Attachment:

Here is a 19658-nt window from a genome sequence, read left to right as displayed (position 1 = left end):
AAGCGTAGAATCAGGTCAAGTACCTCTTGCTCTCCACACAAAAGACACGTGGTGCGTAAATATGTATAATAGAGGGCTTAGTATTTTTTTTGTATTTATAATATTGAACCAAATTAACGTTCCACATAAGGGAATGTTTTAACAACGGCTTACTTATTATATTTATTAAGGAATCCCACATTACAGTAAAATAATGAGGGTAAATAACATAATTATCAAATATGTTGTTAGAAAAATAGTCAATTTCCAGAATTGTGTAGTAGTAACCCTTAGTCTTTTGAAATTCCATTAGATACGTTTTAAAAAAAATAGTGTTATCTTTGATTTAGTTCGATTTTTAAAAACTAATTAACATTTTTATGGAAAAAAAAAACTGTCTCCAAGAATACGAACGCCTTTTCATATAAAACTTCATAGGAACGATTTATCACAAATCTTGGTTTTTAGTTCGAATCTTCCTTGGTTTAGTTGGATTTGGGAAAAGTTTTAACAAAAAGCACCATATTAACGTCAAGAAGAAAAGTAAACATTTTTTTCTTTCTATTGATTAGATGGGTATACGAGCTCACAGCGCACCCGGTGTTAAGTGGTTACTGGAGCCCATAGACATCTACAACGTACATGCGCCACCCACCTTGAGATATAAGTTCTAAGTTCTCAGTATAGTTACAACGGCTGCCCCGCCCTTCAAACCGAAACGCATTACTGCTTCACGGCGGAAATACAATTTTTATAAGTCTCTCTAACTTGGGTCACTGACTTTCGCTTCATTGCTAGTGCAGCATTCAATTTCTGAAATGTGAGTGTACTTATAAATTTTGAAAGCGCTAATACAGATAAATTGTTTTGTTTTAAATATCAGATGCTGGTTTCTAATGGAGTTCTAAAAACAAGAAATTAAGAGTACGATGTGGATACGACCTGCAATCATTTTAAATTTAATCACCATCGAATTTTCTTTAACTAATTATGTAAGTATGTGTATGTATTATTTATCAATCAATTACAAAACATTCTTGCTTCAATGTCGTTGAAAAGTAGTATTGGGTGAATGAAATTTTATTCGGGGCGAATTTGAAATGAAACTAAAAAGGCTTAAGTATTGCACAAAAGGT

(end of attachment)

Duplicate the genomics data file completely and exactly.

Here is a 19658-nt window from a genome sequence, read left to right as displayed (position 1 = left end):
AAGCGTAGAATCAGGTCAAGTACCTCTTGCTCTCCACACAAAAGACACGTGGTGCGTAAATATGTATAATAGAGGGCTTAGTATTTTTTTTGTATTTATAATATTGAACCAAATTAACGTTCCACATAAGGGAATGTTTTAACAACGGCTTACTTATTATATTTATTAAGGAATCCCACATTACAGTAAAATAATGAGGGTAAATAACATAATTATCAAATATGTTGTTAGAAAAATAGTCAATTTCCAGAATTGTGTAGTAGTAACCCTTAGTCTTTTGAAATTCCATTAGATACGTTTTAAAAAAAATAGTGTTATCTTTGATTTAGTTCGATTTTTAAAAACTAATTAACATTTTTATGGAAAAAAAAAACTGTCTCCAAGAATACGAACGCCTTTTCATATAAAACTTCATAGGAACGATTTATCACAAATCTTGGTTTTTAGTTCGAATCTTCCTTGGTTTAGTTGGATTTGGGAAAAGTTTTAACAAAAAGCACCATATTAACGTCAAGAAGAAAAGTAAACATTTTTTTCTTTCTATTGATTAGATGGGTATACGAGCTCACAGCGCACCCGGTGTTAAGTGGTTACTGGAGCCCATAGACATCTACAACGTACATGCGCCACCCACCTTGAGATATAAGTTCTAAGTTCTCAGTATAGTTACAACGGCTGCCCCGCCCTTCAAACCGAAACGCATTACTGCTTCACGGCGGAAATACAATTTTTATAAGTCTCTCTAACTTGGGTCACTGACTTTCGCTTCATTGCTAGTGCAGCATTCAATTTCTGAAATGTGAGTGTACTTATAAATTTTGAAAGCGCTAATACAGATAAATTGTTTTGTTTTAAATATCAGATGCTGGTTTCTAATGGAGTTCTAAAAACAAGAAATTAAGAGTACGATGTGGATACGACCTGCAATCATTTTAAATTTAATCACCATCGAATTTTCTTTAACTAATTATGTAAGTATGTGTATGTATTATTTATCAATCAATTACAAAACATTCTTGCTTCAATGTCGTTGAAAAGTAGTATTGGGTGAATGAAATTTTATTCGGGGCGAATTTGAAATGAAACTAAAAAGGCTTAAGTATTGCACAAAAGGT